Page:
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Santa Maria Sun / Humor

The following article was posted on July 27th, 2016, in the Santa Maria Sun - Volume 17, Issue 21 [ Submit a Story ]
The following articles were printed from Santa Maria Sun [santamariasun.com] - Volume 17, Issue 21

Hope floats

Krider addresses his embarrassing buoyancy problem

By ROB KRIDER

There is a secret about me that most people don't know. It's a bit shameful, so I don't usually talk about it. I can't ... float. Yes, that is correct; I can't lie on my back in the water and float. I don't float, I only sink. You can tell me a thousand times to relax, to put my head back and my butt up and it doesn't matter, I sink to the bottom like a rock, a fat, 42-year-old, white rock. If I jump into a body of water and I don't immediately tread water (frantically), I sink to the bottom like dead weight.

This isn't a real problem that I have to deal with on a daily basis. I didn't join the Coast Guard to become a rescue swimmer (for good reason). My day-to-day job has me landlocked behind a desk, where no floating is required, just bureaucracy, which can be just as difficult for me. Recreationally, when I'm near water I do know how to swim, so I don't need the floating skill.

Regardless of my situation, I've been playing in the surf since I was about 12 when I learned quickly that with the right boogie board, surfboard, or paddleboard underneath me, I don't need to be able to float. Floating is the board's job.

My floating disability is something I've learned to live with; however, my wife is quite embarrassed by my "condition." She can't believe she married a man who can't float. She grew up a swimmer and water polo player, and even swam at the Division 1 college level at Cal Poly. When she wasn't swimming competitively, she spent every summer of her teenage years as a lifeguard and swimming instructor, teaching toddlers how to swim and also how to float. Her opinion is: If a 2-year-old can do it, then a 42-year-old should certainly be able to do it.

Regardless of her opinion of how I should be able to float, I've explained to her a thousand times I just can't physically pull it off. She never believed me. So she spent hours in swimming pools trying to teach me how to float, with her hand at the small of my back yelling at me, "Relax! Head back! Butt up! You're not relaxing!"

"It's hard to relax when you're drowning."

All we ever accomplished during these lessons (or torture sessions, depending on your viewpoint) was that I spent a lot of time lying on the bottom of pools looking up at her like a corpse. At the end of every failed lesson, my wife was always more disappointed in me.

She finally came to the conclusion that I must be some sort of freak with a bone density problem, which makes it so I truly physically can't float. It couldn't be that she is a bad swimming instructor; something must be physically wrong with me. Now that she has finally agreed that my body is like a rock, she is now hyper-sensitive to me being near any body of water. When we go kayaking I have to wear a life vest. During a recent cruise she asked me if I should wear my life preserver the entire trip. I thought it would look pretty strange at the formal dinner. What's embarrassing about these things is she doesn't say, "He can't float," she tells people, "He can't swim," or "He's a very weak swimmer, he needs a life vest." It's pretty humiliating.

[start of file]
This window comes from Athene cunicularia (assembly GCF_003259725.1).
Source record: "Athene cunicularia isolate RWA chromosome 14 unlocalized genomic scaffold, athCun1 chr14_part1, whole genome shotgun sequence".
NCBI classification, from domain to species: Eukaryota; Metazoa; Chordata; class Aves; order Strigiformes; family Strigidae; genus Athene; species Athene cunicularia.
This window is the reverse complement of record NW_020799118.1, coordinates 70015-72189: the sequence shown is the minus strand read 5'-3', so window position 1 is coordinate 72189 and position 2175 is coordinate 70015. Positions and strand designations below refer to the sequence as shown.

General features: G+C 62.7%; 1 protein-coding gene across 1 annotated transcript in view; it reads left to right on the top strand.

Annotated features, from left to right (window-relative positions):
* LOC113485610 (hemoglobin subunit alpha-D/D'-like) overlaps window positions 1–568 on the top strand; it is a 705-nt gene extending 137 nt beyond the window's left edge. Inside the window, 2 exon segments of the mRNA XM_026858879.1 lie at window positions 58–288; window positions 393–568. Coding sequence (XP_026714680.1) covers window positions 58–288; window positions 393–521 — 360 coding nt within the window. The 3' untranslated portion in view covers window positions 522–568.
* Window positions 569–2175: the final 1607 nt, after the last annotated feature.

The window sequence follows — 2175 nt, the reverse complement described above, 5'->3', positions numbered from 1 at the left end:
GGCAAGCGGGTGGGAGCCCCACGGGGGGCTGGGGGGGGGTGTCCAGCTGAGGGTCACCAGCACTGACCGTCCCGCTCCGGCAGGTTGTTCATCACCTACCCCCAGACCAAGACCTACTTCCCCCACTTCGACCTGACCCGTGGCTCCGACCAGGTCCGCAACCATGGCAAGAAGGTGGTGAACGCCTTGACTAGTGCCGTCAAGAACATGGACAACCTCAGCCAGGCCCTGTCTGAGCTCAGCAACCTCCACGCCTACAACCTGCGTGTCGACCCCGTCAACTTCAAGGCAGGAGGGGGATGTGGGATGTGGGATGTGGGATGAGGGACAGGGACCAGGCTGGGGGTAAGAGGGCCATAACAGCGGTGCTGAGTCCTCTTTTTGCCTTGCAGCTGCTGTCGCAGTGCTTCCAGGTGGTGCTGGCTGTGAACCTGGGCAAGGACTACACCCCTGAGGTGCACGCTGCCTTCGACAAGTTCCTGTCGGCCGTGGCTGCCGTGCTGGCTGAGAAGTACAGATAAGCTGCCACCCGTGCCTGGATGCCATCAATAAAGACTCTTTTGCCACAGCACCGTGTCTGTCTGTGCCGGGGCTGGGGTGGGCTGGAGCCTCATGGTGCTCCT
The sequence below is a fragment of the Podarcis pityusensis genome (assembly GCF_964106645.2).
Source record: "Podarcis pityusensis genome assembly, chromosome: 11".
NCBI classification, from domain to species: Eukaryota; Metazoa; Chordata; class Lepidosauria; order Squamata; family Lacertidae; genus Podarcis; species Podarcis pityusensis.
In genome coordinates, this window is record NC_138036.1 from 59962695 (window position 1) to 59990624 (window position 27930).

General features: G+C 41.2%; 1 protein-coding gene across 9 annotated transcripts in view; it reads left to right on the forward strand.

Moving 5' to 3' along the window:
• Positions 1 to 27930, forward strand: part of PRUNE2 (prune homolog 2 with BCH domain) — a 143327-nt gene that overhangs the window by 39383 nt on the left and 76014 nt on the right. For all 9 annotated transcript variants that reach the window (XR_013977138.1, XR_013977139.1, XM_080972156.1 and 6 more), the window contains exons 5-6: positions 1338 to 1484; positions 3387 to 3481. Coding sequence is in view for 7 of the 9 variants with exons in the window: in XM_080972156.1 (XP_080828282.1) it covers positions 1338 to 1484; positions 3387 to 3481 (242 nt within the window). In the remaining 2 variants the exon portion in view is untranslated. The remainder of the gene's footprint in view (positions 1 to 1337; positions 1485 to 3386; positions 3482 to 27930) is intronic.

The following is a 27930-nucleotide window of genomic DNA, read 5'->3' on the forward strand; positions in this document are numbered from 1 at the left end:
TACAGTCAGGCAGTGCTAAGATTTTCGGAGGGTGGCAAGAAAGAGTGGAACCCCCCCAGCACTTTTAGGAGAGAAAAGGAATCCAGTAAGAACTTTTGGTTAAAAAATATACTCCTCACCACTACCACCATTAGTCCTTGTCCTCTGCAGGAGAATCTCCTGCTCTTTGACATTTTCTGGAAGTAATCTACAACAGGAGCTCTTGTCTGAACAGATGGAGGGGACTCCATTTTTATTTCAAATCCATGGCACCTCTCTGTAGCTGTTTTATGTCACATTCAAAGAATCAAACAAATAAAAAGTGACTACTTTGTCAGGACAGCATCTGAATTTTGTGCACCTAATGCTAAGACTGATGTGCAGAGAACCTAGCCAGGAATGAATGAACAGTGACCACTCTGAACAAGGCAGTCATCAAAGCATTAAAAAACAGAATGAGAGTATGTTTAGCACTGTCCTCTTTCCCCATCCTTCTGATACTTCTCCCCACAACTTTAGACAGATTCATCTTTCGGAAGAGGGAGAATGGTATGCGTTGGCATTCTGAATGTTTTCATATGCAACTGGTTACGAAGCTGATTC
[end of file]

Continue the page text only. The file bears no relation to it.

Last weekend we were at Newport Beach hanging out on the sand with some friends enjoying some adult beverages and barbecue. My brother-in-law brought his longboard. The sun was setting and the waves looked good. Even though I didn't have swimming trunks with me I figured, "What the hell?" I pulled my phone and wallet out of my cargo shorts pockets, yanked off my shirt, grabbed the board and headed toward the water. All I wanted to do was catch one wave before the sun set.

I jumped into the surf with the board gliding underneath me and the white water spray hitting my face. It felt great. I duck-dived two waves and made my way out to the surf lineup like a pro. I sat up on the board and looked at the setting sun. It was beautiful. I was in a real moment of peace and serenity. I wasn't thinking about my job or bureaucracy. I was just feeling the swell of the ocean beneath me, tasting the saltwater on my lips. It was perfect. Then I heard commotion on the beach.

Unbeknownst to me, my wife, whom I love, decided that I shouldn't be on a surfboard in the ocean, near sunset, wearing cargo shorts, because I would probably drown. She immediately went to the lifeguard stand and informed the poor 18-year-old kid, "You have to get that guy out of the water, he can't swim, he will die, he's been drinking, and he is wearing cargo shorts. Get him out of there right away!"

The lifeguard told my wife he watched me paddle out and that I was fine. He would keep an eye on me. My wife wasn't satisfied. So she took matters into her own hands. She decided to run up and down on the crowded beach yelling as loud as she could, "Honey! You have to come in. You're making a scene!"

How was I making a scene? She was making a scene. I didn't want to come in. I was waiting for the perfect wave. Things flattened out and calmed down in the water. But nothing was calming down back on the beach with my wife. She was frantic and wouldn't stop yelling, "You have to come in! You're making a scene!"

People were staring. I was totally embarrassed. I paddled in and walked up to my wife asking her what the problem was. Was it suddenly illegal to surf? Did I break a curfew at Newport Beach? Was I in trouble with the lifeguards?

Nope. My wife just wanted me out of the water because I can't float. ?

Rob is the only guy at Disneyland who wears a life jacket on It's a Small World. You can read more from Rob Krider or contact him at robkrider.com.




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